New Facebook Feature Lets You Limit Content From Your Ex, Proves How Codependent We All Are
What did people do late at night before you could stalk social media for news on your ex? No clue, but one social platform is potentially taking us back to that era. Facebook is testing a new ex-file tool (which could be good news or bad news, depending on how you feel about your stalking/information gathering habits). In a Facebook newsroom blog announcement on Nov. 19, a project manager for the social networking site announced a new tool to help users manage their ex's content. For the recently consciously uncoupled, when users change their romantic status to "indicate they are no longer in a relationship," they will be introduced to some new nifty options to help them manage how much of their ex they see as a newly single person on Facebook.
New options include prompts that ask users if they want to "see less" of their former flame's feed including name and his or her all-defining profile pic any where near your feed. You can also hide your new content from your ex without the person knowing you're doing so. This new feature allows you to save the ever popular unsubscribe, unfriend, or block options for, well, other purposes. The idea? Now you have more control over what you see on FB, which might make you better after the power-usurping force that is a break-up. The beauty of these new tools is that, chances are, your ex is likely doing the same thing to your feed across the virtual chasm that now defines the demise of your relationship.
What I'm assuming will be one of the most popular features of the ex-file's new tools is the ability to "edit who’s allowed to see past posts with a former partner, and the ability to remove your tags from these posts." The newsroom blog post reports that Facebook is starting a new endeavor of community service with blog posts to help keep people who use FB "safe, supported, and connected." These new options will roll out first on mobile starting on Nov. 19, and will develop functionality based on user feedback.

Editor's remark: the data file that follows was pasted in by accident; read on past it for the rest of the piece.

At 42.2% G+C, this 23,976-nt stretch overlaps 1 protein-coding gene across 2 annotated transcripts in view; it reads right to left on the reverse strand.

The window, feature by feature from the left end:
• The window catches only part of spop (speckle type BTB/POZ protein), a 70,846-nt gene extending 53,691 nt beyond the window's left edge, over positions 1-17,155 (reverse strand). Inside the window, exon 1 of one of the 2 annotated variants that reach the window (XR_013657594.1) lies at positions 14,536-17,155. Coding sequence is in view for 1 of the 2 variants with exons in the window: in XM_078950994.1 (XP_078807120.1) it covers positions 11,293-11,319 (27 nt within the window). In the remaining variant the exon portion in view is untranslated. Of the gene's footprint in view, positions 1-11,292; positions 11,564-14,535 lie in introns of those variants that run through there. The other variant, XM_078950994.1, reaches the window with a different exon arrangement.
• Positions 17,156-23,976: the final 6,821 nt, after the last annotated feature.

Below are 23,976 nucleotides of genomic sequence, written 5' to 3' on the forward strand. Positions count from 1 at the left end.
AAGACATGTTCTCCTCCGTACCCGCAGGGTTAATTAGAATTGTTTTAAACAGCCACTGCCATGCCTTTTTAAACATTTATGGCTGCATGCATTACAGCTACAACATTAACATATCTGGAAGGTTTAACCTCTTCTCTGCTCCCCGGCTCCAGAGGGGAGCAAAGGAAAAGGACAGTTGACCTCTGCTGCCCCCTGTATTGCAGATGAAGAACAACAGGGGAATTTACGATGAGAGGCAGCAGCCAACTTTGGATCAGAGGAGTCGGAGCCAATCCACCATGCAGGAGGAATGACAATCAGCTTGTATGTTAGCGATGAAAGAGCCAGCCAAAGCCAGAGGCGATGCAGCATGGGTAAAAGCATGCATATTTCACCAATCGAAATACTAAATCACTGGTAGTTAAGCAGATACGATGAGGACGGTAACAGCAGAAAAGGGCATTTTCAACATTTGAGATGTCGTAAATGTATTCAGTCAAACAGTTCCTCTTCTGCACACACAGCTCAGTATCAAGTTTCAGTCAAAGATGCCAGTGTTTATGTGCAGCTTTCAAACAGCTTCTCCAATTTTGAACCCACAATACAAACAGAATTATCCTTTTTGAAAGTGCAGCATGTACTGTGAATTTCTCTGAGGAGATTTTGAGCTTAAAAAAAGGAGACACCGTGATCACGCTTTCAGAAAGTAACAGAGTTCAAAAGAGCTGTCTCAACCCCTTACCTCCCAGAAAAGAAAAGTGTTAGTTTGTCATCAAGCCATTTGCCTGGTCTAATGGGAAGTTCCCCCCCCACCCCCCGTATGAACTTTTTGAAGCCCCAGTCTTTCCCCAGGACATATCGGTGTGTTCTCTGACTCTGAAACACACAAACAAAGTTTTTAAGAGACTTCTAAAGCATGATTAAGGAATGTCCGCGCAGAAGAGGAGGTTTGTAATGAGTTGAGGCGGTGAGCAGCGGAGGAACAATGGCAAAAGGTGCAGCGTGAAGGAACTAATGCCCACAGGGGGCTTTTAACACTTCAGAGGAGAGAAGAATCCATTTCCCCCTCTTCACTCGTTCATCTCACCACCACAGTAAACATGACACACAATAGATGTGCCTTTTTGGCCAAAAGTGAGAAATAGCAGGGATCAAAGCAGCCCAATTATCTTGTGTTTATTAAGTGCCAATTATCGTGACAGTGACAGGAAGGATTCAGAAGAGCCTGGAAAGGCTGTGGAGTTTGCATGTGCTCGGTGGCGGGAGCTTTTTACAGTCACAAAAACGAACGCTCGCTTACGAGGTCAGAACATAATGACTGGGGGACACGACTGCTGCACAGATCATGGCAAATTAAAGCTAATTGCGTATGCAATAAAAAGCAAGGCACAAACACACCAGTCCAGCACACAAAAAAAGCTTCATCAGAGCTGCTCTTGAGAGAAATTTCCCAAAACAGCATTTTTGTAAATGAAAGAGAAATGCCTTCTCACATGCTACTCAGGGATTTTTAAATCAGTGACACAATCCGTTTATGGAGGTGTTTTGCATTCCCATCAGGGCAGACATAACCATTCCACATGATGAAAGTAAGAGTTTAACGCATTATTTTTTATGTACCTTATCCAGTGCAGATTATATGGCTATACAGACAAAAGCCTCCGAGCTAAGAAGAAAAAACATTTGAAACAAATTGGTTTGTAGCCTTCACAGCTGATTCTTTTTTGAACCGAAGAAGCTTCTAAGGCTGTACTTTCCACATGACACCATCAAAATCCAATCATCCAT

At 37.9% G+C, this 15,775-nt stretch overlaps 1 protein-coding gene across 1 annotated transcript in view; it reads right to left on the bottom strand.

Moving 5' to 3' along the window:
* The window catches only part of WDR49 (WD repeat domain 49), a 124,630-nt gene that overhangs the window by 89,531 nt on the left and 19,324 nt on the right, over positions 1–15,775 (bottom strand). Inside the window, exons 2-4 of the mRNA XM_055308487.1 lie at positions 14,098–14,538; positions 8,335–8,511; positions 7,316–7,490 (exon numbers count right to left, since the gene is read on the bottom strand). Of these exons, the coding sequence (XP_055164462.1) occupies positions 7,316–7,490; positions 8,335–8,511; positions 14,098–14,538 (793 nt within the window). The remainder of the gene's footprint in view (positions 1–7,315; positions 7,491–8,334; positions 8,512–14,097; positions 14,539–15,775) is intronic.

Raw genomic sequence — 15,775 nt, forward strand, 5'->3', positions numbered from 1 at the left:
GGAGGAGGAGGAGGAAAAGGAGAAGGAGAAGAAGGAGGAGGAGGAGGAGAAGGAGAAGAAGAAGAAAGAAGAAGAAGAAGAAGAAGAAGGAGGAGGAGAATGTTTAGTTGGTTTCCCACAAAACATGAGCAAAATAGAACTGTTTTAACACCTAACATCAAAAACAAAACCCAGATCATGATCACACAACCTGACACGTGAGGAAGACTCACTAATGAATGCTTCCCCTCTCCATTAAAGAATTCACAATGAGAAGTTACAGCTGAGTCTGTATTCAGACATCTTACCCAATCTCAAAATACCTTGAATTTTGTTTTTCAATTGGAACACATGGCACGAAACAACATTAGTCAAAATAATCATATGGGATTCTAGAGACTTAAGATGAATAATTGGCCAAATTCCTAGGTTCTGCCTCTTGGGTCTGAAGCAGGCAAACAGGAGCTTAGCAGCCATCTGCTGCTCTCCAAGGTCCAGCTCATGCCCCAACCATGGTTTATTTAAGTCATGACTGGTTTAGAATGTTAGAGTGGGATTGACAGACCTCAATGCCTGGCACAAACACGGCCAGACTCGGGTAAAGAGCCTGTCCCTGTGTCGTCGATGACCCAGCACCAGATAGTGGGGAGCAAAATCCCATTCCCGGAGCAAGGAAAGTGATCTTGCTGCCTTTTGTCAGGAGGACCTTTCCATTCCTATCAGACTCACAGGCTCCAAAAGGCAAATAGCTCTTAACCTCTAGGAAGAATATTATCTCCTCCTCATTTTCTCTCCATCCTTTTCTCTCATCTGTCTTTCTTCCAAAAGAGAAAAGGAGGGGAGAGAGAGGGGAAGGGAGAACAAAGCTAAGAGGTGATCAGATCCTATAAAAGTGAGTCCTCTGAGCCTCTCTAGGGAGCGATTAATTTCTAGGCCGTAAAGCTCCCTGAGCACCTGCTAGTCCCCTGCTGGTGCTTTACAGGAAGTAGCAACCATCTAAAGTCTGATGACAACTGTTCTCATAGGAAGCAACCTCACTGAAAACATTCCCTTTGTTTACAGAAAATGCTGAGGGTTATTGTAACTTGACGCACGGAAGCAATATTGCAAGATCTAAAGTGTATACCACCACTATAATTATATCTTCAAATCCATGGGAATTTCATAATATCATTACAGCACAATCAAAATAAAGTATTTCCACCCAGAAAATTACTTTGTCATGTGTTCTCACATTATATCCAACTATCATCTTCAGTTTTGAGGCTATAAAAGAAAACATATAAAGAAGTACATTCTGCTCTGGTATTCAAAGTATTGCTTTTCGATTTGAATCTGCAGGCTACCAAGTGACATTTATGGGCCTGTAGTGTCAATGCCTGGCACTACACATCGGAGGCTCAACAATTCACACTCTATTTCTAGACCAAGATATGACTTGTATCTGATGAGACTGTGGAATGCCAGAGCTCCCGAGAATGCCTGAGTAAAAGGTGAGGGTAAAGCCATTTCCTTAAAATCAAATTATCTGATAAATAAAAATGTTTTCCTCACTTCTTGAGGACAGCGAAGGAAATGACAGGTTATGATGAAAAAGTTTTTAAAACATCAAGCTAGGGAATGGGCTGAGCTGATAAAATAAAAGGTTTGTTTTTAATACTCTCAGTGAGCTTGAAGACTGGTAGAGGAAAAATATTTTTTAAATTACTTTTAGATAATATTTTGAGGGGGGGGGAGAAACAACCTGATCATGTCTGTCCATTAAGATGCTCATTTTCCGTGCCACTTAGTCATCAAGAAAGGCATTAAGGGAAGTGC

This is what you can expect from these "time to move on" reminder messages when you tell Facebook you just broke up with bae (in the example below, bae is "Taylor.")
But I have to wonder, is this type of technology really helpful when it comes to moving on from your ex? After all, you have to show willpower and restraint if you want to really move on from your relationship.
It's that moment when you realize you can totally indulge in a walk down memory lane (or traipse into his or her her present day life, which, as you know, doesn't include you) and then decide not to. That's what is going to allow you to effectively pack up those ex piles for good. You! Not, an app. In other words, you gotta stop the "information gathering" by moving yourself away from the computer.
OK, OK. Easier said than done. I totally get that. So, I suppose a little help from these Facebook new ex-be-gone tools might perf for that first step when you part company and need some social media distance. In that vein, thanks FB, for keeping my user experience and virtual break-up as pleasant as possible.